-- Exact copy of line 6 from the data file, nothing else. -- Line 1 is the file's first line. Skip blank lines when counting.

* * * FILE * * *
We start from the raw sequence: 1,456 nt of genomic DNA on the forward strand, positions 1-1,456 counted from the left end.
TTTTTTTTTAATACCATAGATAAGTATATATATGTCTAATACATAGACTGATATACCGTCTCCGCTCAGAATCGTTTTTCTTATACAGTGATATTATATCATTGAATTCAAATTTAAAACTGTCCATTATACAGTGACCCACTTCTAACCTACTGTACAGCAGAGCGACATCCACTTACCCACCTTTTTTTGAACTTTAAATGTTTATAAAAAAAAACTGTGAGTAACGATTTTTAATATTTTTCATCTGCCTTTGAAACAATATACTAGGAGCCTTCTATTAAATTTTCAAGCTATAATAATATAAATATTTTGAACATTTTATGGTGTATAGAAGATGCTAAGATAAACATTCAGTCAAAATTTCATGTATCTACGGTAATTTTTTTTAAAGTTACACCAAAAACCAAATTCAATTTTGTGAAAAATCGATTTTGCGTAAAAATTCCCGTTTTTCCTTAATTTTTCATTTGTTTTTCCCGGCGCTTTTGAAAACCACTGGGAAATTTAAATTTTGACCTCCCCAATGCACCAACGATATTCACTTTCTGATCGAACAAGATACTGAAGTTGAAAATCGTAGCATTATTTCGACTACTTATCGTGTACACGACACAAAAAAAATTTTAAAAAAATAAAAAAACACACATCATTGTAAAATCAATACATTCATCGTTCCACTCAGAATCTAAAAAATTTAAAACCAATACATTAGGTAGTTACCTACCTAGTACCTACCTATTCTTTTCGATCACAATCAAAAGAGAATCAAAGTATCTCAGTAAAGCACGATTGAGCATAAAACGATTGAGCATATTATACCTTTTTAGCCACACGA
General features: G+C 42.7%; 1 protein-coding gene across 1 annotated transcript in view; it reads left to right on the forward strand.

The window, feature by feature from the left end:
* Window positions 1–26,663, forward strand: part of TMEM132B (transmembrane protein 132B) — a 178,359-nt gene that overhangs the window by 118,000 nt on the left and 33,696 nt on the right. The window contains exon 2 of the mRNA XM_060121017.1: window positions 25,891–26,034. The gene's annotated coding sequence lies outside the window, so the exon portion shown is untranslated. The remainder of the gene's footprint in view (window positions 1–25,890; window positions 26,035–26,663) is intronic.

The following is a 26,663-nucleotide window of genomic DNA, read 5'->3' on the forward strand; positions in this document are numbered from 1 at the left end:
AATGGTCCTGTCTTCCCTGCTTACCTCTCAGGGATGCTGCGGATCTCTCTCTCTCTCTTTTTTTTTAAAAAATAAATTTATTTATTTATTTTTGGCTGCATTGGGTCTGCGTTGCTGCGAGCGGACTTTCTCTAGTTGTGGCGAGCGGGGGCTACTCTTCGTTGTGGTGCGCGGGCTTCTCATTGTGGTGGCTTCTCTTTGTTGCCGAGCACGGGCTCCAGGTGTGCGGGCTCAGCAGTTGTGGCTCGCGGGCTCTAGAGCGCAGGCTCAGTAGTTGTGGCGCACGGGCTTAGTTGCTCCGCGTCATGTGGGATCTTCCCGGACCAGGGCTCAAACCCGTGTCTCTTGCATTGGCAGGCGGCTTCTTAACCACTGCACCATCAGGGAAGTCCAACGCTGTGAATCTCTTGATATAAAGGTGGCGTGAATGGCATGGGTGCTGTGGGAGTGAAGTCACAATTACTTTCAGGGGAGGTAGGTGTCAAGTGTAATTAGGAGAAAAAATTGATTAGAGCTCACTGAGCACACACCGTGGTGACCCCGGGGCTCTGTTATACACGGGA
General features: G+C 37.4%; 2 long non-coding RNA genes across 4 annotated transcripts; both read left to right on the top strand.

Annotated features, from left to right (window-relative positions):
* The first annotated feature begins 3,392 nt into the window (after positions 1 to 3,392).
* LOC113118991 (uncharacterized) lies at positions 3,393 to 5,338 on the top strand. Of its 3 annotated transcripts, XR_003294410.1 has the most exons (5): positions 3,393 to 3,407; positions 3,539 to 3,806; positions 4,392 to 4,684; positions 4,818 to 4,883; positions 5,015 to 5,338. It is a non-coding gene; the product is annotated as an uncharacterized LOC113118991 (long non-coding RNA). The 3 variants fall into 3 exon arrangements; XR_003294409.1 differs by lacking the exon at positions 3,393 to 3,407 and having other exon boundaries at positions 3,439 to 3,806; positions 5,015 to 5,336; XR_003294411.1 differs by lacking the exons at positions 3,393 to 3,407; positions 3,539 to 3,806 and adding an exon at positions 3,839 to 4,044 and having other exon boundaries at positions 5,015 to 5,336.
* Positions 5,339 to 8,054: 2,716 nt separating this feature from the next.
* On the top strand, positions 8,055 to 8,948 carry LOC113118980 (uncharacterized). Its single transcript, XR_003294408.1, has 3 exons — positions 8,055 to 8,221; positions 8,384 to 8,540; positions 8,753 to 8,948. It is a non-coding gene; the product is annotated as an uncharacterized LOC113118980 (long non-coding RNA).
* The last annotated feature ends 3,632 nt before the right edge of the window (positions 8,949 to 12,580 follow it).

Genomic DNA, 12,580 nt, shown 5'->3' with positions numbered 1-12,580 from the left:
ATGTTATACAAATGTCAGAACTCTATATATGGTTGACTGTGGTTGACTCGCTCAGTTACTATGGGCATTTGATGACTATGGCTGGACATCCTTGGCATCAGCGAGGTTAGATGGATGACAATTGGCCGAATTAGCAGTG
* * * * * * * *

The following is a 26,663-nucleotide window of genomic DNA, read 5'->3' on the forward strand; positions in this document are numbered from 1 at the left end: